And it pretty much all comes down to work. Few, if any, in the division work harder than Marliave. Even if it’s something as basic as a routine dump cut, he puts in the work to set it up and do it right. That foundation of solid fundamentals and relentless effort is the main reason why PBR has made Nationals every season they’ve been together as a team, despite being in the brutal Southwest. Because Marliave and Tsou (as well as other mainstays like Daniel Naruo and Clay Miller) never fail to grind that tireless work ethic into everyone who becomes a Polar Bear.
Marliave tallied 11G and 9A at Nationals, consistently displaying his versatility even within a system that relies on each of its components to succeed. Throughout 2015, he exemplified the focused intensity that has become a staple of Polar Bears and will surely continue to define the program for the foreseeable future.
Mac Taylor (San Francisco Blackbird)
It may seem a bit curious to single out a player from a team that didn’t make it out of prequarters at Nationals, but simply put: Mac Taylor is probably the toughest male matchup in the division.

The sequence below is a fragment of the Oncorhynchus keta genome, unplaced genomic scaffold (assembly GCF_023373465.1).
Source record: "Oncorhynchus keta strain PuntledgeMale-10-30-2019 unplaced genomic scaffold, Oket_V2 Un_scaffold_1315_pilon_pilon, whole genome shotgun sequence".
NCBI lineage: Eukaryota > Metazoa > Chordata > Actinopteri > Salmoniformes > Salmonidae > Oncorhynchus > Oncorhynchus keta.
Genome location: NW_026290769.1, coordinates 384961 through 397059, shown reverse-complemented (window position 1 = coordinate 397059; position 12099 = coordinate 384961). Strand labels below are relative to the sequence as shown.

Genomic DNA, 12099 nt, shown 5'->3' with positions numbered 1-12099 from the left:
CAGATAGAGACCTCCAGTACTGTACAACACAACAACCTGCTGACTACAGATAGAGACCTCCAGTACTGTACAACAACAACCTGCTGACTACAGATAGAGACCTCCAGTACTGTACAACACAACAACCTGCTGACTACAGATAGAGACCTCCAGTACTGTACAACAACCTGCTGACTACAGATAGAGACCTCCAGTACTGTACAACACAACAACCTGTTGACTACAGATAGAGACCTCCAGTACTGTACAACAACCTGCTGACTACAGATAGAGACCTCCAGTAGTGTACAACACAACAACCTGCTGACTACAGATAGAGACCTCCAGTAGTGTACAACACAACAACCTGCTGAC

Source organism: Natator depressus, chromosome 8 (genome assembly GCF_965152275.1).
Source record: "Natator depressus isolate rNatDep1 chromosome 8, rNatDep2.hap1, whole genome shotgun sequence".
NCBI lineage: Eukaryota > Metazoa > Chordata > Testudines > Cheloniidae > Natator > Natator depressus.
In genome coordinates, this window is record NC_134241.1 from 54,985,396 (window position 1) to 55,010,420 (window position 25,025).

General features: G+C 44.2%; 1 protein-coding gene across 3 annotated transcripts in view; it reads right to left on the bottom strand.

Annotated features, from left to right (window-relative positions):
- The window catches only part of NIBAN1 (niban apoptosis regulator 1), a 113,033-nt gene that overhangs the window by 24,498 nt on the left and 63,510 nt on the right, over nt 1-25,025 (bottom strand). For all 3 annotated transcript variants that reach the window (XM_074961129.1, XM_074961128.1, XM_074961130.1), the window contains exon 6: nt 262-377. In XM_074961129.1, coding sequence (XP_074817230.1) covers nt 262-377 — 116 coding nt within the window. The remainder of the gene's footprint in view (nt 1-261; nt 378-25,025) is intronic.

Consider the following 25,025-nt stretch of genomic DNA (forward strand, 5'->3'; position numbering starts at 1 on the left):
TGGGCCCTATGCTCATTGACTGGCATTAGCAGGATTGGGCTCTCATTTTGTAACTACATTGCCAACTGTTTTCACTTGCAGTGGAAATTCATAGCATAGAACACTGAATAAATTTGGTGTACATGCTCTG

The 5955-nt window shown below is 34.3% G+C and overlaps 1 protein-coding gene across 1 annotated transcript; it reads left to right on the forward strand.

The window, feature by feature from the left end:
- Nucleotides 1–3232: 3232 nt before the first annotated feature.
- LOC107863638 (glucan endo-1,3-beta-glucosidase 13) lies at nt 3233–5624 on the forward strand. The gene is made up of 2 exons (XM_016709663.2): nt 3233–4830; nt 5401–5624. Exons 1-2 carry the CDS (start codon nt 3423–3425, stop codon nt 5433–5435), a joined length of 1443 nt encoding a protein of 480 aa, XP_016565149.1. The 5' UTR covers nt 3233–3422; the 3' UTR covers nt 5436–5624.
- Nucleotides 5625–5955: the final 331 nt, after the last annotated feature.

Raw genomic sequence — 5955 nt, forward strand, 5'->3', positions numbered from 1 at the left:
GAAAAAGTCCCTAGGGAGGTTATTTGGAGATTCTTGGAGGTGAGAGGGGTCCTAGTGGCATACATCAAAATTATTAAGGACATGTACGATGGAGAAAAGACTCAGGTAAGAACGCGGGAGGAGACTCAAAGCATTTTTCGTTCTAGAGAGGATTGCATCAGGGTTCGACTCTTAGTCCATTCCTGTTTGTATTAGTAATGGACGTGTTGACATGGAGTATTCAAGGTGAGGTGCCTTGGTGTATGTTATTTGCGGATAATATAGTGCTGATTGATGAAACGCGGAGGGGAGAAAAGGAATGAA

After being one of the best Men’s players in the world at his peak on San Francisco Revolver a few years ago, Taylor switched over to Mixed last year and immediately made a huge impact. Much of the trouble comes from the fact that it’s nearly impossible to know how to play him. If you force him deep, he’ll continually roast you for easy scores and at 6’3” will come down with most floaters. If you force him under, he’ll split apart your defense with filthy I-Os and huge hucks.
Playing mostly on San Francisco Blackbird’s deadly O-line, with the occasional points on defense for crucial break opportunities, Taylor gets a lot of free reign as both a central handler and main cutter in a system that’s quite good at creating swaths of open space for cutters to go to work in isolation. And when he has plenty of freedom to take what the defense gives him, Taylor is a menace to guard one-on-one.
Since most teams are generally more scared of his athleticism and potential to wreak havoc downfield, Taylor tends to do most of his damage in the backfield, racking up 14 assists at Nationals. Though Blackbird got knocked out in prequarters by eventual champions Drag’n Thrust after blowing a late lead, Taylor helped San Francisco clean up in consolation and make it back into the Pro Flight.